Who is the whitest of them all? We should have a prize for that!

Op-eds Opinions
Graphic by Leone Brander, Graphics Contributor
Graphic by Leone Brander, Graphics Contributor

The ‘cultural appropriation prize’, proposed by then-editor Hal Niedzviecki in an issue of Write magazine dedicated to Indigenous writers and the following bandwagon of high-profile white Canadians who publicly jumped on board shouldn’t surprise you.

Eurocentric views create the illusion of privileged entitlement to, well, everything. This mentality is ingrained in Canadian society. Welcome to what my world looks like, having to witness or experience things like this every day.

Indigenous lands have been stolen, exploited, and claimed by the Canadian settler state, and that same western conquest mentality applies to cultures as well. Cultural appropriation is a colonial mentality that demands theft, exploitation, and ownership of peoples and cultures.

It is why Halloween stores are filled with costumes of caricatures from cultures around the globe; why Stephenie Meyer’s Twilight, a novel series that heavily uses indigenous stories, is a billion dollar industry; and why J.K. Rowling is now doing the same thing in her newest fiction novel Magic in North America. White people want to naturalize cultural appropriation and this ‘cultural appropriation prize’ is a shining example of that.

Literature has always participated in the appropriation of non-white cultures as well as in the othering and exoticizing of them. This started with early invaders journaling their experiences which created a market for the consumption of these ‘new and exotic’ worlds that were being discovered. These stories were never told by the people of those worlds and cultures — they were always told through white invaders. To this day, there is still a fetish for the white storyteller — the white gaze that looks into other worlds and creates a fantasy.

Some of the first ‘indigenous stories’ were published by anthropologists who extracted indigenous stories and published them, often without permission and without ever sharing profits that were made. E. Pauline Johnson, an indigenous writer, created marketable performances and texts that would appease a white audience in the late 18th century by performing as an indian princess caricature who transformed into a ‘civilized’ Victoria woman. How has any of this changed? The need for indigenous texts to be tailored for the consumption of a white audience still exists.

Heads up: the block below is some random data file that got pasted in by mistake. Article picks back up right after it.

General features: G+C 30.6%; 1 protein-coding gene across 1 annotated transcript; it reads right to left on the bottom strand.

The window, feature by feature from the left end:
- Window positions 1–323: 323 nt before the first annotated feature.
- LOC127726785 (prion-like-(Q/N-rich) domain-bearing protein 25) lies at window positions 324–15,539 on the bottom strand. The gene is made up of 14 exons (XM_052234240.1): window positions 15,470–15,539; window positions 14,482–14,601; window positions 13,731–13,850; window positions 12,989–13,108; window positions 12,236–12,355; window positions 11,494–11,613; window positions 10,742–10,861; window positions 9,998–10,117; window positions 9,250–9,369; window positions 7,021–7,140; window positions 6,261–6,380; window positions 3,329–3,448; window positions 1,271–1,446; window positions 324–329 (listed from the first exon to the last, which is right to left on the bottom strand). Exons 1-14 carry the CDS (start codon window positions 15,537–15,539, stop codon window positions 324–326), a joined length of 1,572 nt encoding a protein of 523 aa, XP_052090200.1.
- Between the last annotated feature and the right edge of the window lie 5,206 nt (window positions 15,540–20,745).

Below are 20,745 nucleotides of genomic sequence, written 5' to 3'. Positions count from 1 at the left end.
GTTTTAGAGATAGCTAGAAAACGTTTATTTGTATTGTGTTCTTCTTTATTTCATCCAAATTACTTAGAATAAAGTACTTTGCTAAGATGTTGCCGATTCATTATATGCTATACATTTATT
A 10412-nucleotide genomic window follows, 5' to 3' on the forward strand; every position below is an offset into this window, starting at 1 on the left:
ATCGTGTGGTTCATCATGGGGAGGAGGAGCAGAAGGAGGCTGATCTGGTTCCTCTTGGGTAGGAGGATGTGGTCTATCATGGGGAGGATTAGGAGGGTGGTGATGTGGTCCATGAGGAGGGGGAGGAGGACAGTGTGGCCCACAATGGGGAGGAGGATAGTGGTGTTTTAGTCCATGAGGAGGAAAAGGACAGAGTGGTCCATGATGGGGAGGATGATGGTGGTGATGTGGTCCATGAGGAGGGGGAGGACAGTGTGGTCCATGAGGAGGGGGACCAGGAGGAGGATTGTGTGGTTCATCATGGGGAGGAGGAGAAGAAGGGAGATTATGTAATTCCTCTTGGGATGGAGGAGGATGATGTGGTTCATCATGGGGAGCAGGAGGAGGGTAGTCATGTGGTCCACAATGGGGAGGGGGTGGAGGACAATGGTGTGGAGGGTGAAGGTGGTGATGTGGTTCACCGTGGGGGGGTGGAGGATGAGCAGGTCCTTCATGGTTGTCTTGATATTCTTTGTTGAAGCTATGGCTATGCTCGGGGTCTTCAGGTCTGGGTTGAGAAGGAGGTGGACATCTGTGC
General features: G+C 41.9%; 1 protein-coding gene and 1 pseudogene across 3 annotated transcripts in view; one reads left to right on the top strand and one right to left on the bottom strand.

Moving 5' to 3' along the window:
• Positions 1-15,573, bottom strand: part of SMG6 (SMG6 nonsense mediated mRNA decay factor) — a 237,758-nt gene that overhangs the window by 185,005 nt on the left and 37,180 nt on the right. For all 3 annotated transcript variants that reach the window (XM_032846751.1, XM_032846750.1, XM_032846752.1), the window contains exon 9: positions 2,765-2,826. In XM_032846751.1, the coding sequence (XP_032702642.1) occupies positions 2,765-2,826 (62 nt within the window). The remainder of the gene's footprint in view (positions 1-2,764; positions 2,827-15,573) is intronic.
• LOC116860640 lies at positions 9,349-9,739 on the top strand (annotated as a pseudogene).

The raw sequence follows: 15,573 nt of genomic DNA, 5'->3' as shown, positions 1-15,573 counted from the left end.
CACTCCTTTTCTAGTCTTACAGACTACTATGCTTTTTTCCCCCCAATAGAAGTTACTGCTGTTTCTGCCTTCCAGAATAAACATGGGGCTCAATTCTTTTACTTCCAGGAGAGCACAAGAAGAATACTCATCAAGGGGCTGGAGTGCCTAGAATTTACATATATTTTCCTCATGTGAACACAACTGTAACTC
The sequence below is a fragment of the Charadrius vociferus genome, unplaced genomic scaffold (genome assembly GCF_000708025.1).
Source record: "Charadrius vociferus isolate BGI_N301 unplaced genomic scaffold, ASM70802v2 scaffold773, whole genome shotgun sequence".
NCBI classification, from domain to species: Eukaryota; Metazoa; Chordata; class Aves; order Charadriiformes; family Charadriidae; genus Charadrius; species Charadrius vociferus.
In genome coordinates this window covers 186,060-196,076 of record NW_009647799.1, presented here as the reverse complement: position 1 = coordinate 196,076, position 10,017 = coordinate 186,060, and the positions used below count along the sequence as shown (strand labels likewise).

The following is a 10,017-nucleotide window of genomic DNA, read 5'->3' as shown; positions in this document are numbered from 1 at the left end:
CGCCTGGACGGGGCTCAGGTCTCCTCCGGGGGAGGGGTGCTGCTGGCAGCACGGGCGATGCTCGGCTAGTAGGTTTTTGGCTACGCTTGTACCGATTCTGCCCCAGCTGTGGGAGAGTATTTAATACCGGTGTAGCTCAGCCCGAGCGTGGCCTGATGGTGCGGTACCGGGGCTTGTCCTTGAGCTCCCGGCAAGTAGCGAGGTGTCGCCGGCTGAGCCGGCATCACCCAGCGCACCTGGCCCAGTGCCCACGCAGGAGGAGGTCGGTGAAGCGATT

White people are the target literary market and they are also the gatekeepers of publishing. I am an indigenous writer working on my second novel, but I have not yet published my first novel as white publishers and editors have asked me to change too much to make my work marketable and profitable to white Canada. Instead of publishing my novel as is, white Canada instead wants my story to be told through a white person and then have them receive an award for it!

When you do pick up an indigenous-authored text, do you know what you’re holding in your hands? Do you want to? Understand this — if you’re in North America, you are reading this on stolen land. Do you know the name of the indigenous peoples of the land you are on? When you hold an indigenous-authored text in your hands, you are holding centuries of intersecting power structures of colonialism, dispossession, capitalism, patriarchy, and genocide — in addition to indigenous resistance, knowledge, traditions, cultures, and languages.

Because of the current colonial ‘relationship’ between the Canadian state and indigenous peoples, indigenous literature is not just any other kind of literature. These colonial power structures exist within literature, and the consumption of it, as well in classrooms where literature is being taught and studied. This is why Canada would rather have indigenous stories told by white people so that they do not have to face the reality of their place and participation in a colonial state. Canada wants to hold onto the fantasy of a liberal multicultural nation in which we all peacefully, lovingly, and equally co-exist.

Markets are being developed on the appropriation of non-white cultures around the world and literature is no exception. Calling out cultural appropriation is a people of color driven movement to create accountability for the theft and misuse of cultures, and to bring awareness to the forefront for the dismantling of white supremacist power structures.

If you are a white writer, you can make the choice not to use the culture and stories of people of color. As a publisher or editor, you can choose to publish, support, and invest in writers of color. This choice is your privilege. Canada, don’t create and appropriate.